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Full Online Book HomeEssaysThe Silent Isle - Chapter 3
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The Silent Isle - Chapter 3 Post by :eggibiz Category :Essays Author :Arthur C. Benson Date :May 2012 Read :1610

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The Silent Isle - Chapter 3

CHAPTER III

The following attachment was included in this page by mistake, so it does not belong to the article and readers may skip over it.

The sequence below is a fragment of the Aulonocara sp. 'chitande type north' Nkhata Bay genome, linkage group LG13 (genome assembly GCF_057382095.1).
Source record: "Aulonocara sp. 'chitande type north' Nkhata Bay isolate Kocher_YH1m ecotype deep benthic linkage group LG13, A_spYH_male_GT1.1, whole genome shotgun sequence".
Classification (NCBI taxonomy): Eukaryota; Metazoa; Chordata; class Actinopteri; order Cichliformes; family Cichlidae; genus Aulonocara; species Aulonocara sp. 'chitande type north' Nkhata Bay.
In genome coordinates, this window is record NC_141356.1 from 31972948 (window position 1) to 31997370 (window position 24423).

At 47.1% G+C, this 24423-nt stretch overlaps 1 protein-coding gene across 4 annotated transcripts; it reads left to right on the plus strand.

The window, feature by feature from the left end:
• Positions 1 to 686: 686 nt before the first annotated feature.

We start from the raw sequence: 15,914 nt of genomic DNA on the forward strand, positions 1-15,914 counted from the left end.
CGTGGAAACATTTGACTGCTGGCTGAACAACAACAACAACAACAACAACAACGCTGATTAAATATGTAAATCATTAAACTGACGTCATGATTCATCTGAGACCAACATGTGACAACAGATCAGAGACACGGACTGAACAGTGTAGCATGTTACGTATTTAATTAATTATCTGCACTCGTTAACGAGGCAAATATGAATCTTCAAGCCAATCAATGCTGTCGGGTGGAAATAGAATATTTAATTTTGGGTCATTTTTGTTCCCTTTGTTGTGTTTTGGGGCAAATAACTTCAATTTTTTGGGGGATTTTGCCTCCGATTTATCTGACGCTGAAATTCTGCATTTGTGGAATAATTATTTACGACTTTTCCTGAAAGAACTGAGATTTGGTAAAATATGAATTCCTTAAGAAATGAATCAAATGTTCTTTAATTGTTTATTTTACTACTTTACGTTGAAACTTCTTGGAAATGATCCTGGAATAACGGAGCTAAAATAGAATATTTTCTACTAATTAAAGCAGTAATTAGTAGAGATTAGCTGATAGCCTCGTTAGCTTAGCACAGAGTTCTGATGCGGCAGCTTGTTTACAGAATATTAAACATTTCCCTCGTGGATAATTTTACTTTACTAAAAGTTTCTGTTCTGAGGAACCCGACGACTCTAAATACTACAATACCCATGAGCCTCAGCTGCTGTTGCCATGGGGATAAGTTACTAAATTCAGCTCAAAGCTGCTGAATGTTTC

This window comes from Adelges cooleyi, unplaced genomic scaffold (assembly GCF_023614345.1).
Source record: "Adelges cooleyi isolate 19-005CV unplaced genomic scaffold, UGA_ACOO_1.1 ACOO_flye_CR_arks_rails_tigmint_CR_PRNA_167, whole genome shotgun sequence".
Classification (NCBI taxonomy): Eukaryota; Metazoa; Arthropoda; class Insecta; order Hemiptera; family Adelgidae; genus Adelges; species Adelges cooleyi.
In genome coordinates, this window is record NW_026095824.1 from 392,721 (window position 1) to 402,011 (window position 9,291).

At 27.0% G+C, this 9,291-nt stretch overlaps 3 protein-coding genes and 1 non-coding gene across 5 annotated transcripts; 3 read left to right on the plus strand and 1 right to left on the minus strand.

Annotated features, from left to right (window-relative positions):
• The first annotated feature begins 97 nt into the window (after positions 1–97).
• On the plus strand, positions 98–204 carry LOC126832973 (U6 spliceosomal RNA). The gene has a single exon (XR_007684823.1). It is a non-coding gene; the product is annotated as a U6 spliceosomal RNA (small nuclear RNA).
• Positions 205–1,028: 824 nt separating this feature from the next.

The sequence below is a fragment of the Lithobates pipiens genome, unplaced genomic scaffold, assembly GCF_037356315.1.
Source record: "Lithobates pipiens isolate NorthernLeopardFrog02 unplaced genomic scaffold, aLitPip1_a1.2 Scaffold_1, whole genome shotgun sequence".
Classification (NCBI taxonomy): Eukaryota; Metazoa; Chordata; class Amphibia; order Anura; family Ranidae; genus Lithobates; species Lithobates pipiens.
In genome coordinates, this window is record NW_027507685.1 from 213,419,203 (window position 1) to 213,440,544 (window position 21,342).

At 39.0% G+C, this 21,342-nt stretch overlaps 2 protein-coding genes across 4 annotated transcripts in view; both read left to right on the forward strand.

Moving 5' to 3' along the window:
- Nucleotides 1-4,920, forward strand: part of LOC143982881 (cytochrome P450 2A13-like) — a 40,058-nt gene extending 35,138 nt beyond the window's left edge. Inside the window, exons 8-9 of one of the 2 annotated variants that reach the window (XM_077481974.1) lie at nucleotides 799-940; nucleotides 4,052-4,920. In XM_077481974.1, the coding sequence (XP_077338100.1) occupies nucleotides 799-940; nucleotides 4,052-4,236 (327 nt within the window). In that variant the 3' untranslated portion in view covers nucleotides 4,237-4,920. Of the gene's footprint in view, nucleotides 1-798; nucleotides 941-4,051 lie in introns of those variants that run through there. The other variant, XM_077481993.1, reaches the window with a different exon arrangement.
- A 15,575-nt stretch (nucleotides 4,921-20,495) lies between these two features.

People often talk as if human beings were crushed by sorrows and misfortunes and tragic events. It is not so! We are crushed by temperament. Just as Dr. Johnson said about writing, that no man was ever written down but by himself, so we are the victims not of circumstances but of disposition. Those who succumb to tragic events are those who, like Mrs. Gummidge, feel them more than other people. The characters that break down under brutalising influences, evil surroundings, monotonous toil, are those neurotic temperaments which under favourable circumstances would have been what is called artistic, who depend upon stimulus and excitement, upon sunshine and pleasure. Of course, a good deal of what, in our ignorance of the working of psychological laws, we are accustomed to call chance or luck, enters into the question. Ill-health, dull surroundings, loveless lives cause people to break down in the race, who in averagely prosperous circumstances might have lived pleasantly and reputably. But the deeper we plunge into nature, the deeper we explore life, the more immutable we find the grip of law. What could appear to be a more fortuitous spectacle of collision and confusion than a great ocean breaker thundering landwards, with a wrack of flying spray and tossing crests? Yet every smallest motion of every particle is the working put of laws which go far back into the dark aeons of creation. Given the precise conditions of wind and mass and gravitation, a mathematician could work out and predict the exact motion of every liquid atom. Just so and not otherwise could it move. It is as certain that every minute psychological process, all the phenomena that we attribute to will and purpose and motive, are just as inevitable and immutable.